It is important that we recognize anecdotal thinking, and other epistemic vices, so we can improve our thinking and have better understandings of reality. Doing so will help improve our decision-making, will improve the way we relate to the world, and will help us as a society better determine where we should place resources to help create a world we want to live in. Anecdotal thinking, and indulging in other epistemic vices, might give us a correct answer from time to time, but it is likely to lead to worse outcomes and decisions over time as we routinely misjudge reality. This in turn will create tensions and distrust among a society that cannot agree on the actual trends and needs of the population.
Causal Links Between Unconnected Events

Causal Links Between Unconnected Events

As a kid I grew up attending basketball camps at UCLA. I played in the old gym that used to host UCLA games in front of a few thousand fans, played on the current court in main stadium, and slept in the dorms. With my history of basketball at UCLA, I have always been a fan of the men’s basketball team, rooting for them and the Nevada Wolf Pack – where I actually went to school. With the UCLA team making a deep run in the NCAA March Madness tournament, I have been reminded of all the superstitious thinking that surrounds sports and that I used to indulge in.
Sports seem to bring out superstitious thinking in even the most rational of people. I try very hard to think about causal structures and to avoid seeing non-existent causal links between unconnected events, but nevertheless, it is hard to not let superstitious thinking creep in. When you are watching a game it is hard not to feel like you have to sit in the right spot, have to watch from a certain room, or have to avoid certain behaviors in order to keep your team in the lead. However, it is absolute nonsense to think that your actions on your couch, miles away from the sporting venue where the game is taking place, could have any causal link to the way that a sports team performs.
In the book Vices of the Mind, Quassim Cassam spends time examining what is happening within our mind when we engage in superstitious thinking. He explains that superstitious thinking qualifies as an epistemic vice because it gets in the way of knowledge. It prevents us from forming accurate beliefs about the world. “Superstitious thinking,” Cassam writes, “isn’t a generally reliable method for forming true beliefs about the future; it won’t generally lead to true beliefs because it posits causal links between unconnected events. … beliefs based on superstitious thinking aren’t reasonable.”
Cassam gives the example of superstitions about walking under ladders in the book. Someone with a superstition believing that bad luck will befall them if they walk under a ladder will probably avoid walking under ladders, and as a result they won’t be as likely to have paint drip on them, to have something fall on their head, or to knock over the ladder and anyone or anything on top of it. Their superstition will lead to better outcomes for them, but not because the superstition helped them create true beliefs about the dangers of walking under ladders. The individual ends up with the correct answer, but interprets the wrong causal chain to get there.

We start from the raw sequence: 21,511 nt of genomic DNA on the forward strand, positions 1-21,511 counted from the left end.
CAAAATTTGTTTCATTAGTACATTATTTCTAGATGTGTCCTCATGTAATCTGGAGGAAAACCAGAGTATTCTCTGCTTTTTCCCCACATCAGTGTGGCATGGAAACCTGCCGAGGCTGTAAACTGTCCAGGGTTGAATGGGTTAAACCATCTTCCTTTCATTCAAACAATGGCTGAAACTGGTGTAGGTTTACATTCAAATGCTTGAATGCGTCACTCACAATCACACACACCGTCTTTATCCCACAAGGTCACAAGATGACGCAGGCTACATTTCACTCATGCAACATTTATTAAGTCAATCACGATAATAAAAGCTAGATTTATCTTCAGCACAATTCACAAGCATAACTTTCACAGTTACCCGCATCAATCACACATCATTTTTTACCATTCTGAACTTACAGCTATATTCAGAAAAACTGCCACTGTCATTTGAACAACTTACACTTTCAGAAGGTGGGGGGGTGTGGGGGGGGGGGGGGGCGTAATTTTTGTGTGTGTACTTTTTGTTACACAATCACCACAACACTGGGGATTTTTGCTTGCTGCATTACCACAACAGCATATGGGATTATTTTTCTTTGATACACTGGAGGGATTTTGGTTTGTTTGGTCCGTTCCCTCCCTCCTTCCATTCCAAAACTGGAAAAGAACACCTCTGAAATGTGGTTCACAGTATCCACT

Thinking about rational and plausible causal chains is a way to escape superstitious thinking. You can rationally examine the risks, harms, and benefits of certain behaviors and actions with rational connections between events to see when a superstition is nonsense, and when it pulls from real-life causal chains to help improve life. Trying not step on cracks will not prevent you from starting a causal chain that leads to your mother’s broken back, but it will help ensure you have more stable and steady footing when you walk. Wearing the same basketball jersey for each sports game has no causal connection with the team’s performance, and wearing it or not wearing it will not have an impact on how your favorite team performs. We should strive to have accurate beliefs about the world, we should work to see causal connections clearly, and we should limit superstitious thinking even if it is about trivial things like sports.
Standard Stories

Standard Stories

No matter who you are, what you do for a living, or where you live, your life is made up of stories. We use narratives to understand ourselves and our places in the world. We imagine grand arcs for ourselves, for others, and for the planet. We create motivations for ourselves and others, impart goals to people and societies, and create meaning between events. But what does it mean for us all to live in stories?
In Vices of the Mind, Quassim Cassam looks at one aspect of stories, the fact that they are not perfect reflections of reality. They can only include so much, and they focus on certain aspects of life over others. He writes, “the problem with standard stories, it might be argued, isn’t that they ignore trivial situational influences on human conduct but that they ignore very far from trivial structural influence.”
This quote comes within the context of Cassam discussing situationists and structuralists. Situationists argue that who we are and how we behave is in many ways influenced by the particulars of the situations we find ourselves in. In our personal narrative we may be calm, rational, and kind, but in a stressful situation we may be impulsive, cruel, and rash. Contrasting situationists are structuralists, who look at larger social and systemic factors that influence our lives. We might be cheerful, energetic, and optimistic people, but being forced into a dead-end job to earn enough to get by could crush all of those character traits. Larger structural forces can influence the situations we find ourselves in, ultimately shaping who we are and how we behave.